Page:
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Monday, June 29, 2015

Writing My Own Midrash*

This time...this time, I’m writing my own midrash. I’m speaking in my own voice. I’m not reading all the words, listening to all the voices, learning all the opinions of those who have come before me before I can speak in my own voice, before I can share my own words and ideas, before I have the authority to speak with my own mind and from my own experience. I’m not wading through 2,000 years of everyone else’s ideas before I can have just one of my own.

This time...this time, I’m writing my own midrash. I’m not checking with my rabbi, with my teacher, with an expert, with a book or a blog or an article, with the Mishna, the Gemara, the Siddur, the Shulchan Aruch, the Tanya, or the Zohar, or with Rashi or Rambam or Ramban or Ibn Ezra or Rav Moshe Feinstein, or every single other person who’s ever had anything to say before I have something to say myself.

This time...this time, I’m writing my own midrash. I’m wading into the text, getting my feet wet, and then diving into its depths, and swimming in its murky waters, letting it reveal its truths and contradictions and secrets and messages directly to me, without anyone else’s thoughts or words or needs interfering. I am splashing around and playing Marco-Polo with it, searching and finding by the sound of my own voice.

This time...this time, I'm writing my own midrash. I’m stepping into the mystical union with the meaning both hidden and revealed in sacred scripture, and I'm not asking for permission. Not this time. I’m not asking if it’s ok to explore the magical and the supernatural. I’m not asking if it’s ok to turn the text inside out and upside down. I’m not asking if it’s ok to see the energetic thread that spins out of the Divine and weaves itself through space and time and meaning, creating a tapestry of possibilities and potentialities. I’m not asking if it’s ok to see this tapestry not just through their eyes, but through my own.

This time...this time, I’m writing my own midrash. I’m stepping right into the text, into the narrative, and letting G*d speak directly to me.

This time...this time, I’m Abraham, trembling with the knife in my hand as I go to sacrifice Isaac. I’m Moses, watching G*d inscribe the tablets and listening as He instructs me at Sinai. I’m Rachel and Leah negotiating over who gets to sleep with Jacob. I’m the angels visiting Abraham and Sarah, seeing a new future unfold for them. I’m Joseph in the well. I’m the snake, convincing Eve to taste the fruit. I’m Pharaoh, hardening my heart. I’m Noah, silently building an ark. I’m Betzalel, crafting the Mishkan. I’m Aaron, spending all my days atoning for our sins. I’m David, consumed by lust. I’m Hannah, begging G*d to give me a child. I’m Mordechai, whispering in the ear of Esther, and I am Esther, finding my strength as a woman and a Jew.

This time...this time, I’m writing and reading and creating and living my own midrash, my own understanding, my own way in to the narrative that defines the existence of a people that I call my own, and who also claim me as one of theirs.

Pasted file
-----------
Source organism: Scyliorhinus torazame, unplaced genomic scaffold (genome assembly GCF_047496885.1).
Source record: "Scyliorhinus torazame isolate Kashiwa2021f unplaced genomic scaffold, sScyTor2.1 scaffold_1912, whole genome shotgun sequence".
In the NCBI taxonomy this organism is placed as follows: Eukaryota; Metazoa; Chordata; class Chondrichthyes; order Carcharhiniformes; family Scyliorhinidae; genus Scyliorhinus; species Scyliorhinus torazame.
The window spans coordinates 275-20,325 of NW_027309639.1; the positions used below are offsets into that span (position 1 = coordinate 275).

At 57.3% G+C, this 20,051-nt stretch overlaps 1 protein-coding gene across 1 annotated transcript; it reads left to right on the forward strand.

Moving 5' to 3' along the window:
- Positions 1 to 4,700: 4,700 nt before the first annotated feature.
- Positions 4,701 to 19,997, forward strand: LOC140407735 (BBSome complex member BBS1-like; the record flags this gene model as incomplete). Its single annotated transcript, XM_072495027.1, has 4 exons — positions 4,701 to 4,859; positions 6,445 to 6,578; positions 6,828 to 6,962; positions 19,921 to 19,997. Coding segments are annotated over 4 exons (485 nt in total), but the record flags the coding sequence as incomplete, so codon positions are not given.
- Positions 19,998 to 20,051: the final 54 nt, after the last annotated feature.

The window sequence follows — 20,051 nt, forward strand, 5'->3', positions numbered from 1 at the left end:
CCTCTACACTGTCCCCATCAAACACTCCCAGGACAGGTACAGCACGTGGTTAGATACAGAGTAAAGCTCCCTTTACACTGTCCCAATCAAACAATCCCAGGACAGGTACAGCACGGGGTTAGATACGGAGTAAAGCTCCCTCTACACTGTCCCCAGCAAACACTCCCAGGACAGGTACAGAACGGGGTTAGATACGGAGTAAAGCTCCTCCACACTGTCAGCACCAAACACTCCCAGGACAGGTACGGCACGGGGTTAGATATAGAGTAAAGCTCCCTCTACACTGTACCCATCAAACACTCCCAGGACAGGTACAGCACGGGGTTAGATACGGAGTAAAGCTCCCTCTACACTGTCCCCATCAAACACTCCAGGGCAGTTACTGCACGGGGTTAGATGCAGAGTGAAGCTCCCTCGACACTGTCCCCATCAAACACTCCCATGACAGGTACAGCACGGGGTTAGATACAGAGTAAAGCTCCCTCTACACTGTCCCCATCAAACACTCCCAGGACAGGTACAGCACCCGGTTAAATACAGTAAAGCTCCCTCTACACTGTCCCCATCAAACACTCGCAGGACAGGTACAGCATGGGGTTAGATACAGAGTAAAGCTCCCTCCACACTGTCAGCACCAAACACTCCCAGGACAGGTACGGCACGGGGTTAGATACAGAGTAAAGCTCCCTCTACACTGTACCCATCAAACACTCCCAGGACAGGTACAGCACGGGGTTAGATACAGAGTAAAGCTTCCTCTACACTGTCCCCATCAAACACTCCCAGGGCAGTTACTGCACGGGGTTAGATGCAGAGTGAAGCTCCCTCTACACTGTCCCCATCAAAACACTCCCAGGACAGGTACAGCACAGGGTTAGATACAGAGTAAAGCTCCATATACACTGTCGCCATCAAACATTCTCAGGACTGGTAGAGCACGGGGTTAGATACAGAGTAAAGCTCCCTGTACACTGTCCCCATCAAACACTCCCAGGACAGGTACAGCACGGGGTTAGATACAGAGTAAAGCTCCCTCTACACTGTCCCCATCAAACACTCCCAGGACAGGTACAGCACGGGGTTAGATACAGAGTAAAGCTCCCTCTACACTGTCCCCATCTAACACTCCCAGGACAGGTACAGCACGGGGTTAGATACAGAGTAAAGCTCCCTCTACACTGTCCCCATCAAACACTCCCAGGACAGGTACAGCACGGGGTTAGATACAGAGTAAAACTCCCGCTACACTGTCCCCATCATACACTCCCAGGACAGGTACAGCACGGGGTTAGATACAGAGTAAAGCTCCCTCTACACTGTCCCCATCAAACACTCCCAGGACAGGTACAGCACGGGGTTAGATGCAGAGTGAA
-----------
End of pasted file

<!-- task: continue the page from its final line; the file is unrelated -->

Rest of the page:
This time...this time, I’m not just reading the story. This time, I’m writing it.

* Midrash is a form of rabbinic literature exploring the meaning and depths of Jewish texts through stories, which are sometimes fanciful and folkloric and even outrageous.

Monday, June 8, 2015

When Did THAT Happen?!?

I'm serving as tour guide for family who are visiting me in Israel. I'm so delighted to have them here, and to share my world with them. Not just the touristy stuff, but the real heart and soul I've connected with in this Holy Land. And what I've noticed in sharing the Israeli narrative, is just how much I've internalized an Israeli story - how much the story of Israel has also become my story.

When did THAT happen? Was it last summer when I first got here and just felt a kind of at-homeness with myself that was very new? Or when I went to Europe to explore the story of the Holocaust and then returned back here, feeling and tasting and seeing the river of blood and tears that brought us to this land? Or when the war started, and I had no thought to leave? Or when I was supposed to begin rabbinical school in Los Angeles, but couldn't leave Jerusalem?

Or when I learned more and more about the complexity of the issues and life in Israel, and understood that there are no easy answers, but that the peace and prosperity of one peoples can never be at the expense of another? Or when I understood that I don't stand on one side or another here - I stand in the middle with all the struggles and joys that life here offers?

I don't really know when that happened, but I've seen it in myself with greater clarity as I share the Israel I love with the people I love. I want them to see and understand and experience it as I have. I want them to feel the same thing I do. That may not happen, but I didn't know how much I wanted it to until they arrived. I want them to know that life here, with all the politics and complexity, is rooted in a story thousands of years old, and it's THEIR story, OUR story, and we're still writing and telling that story, each of us.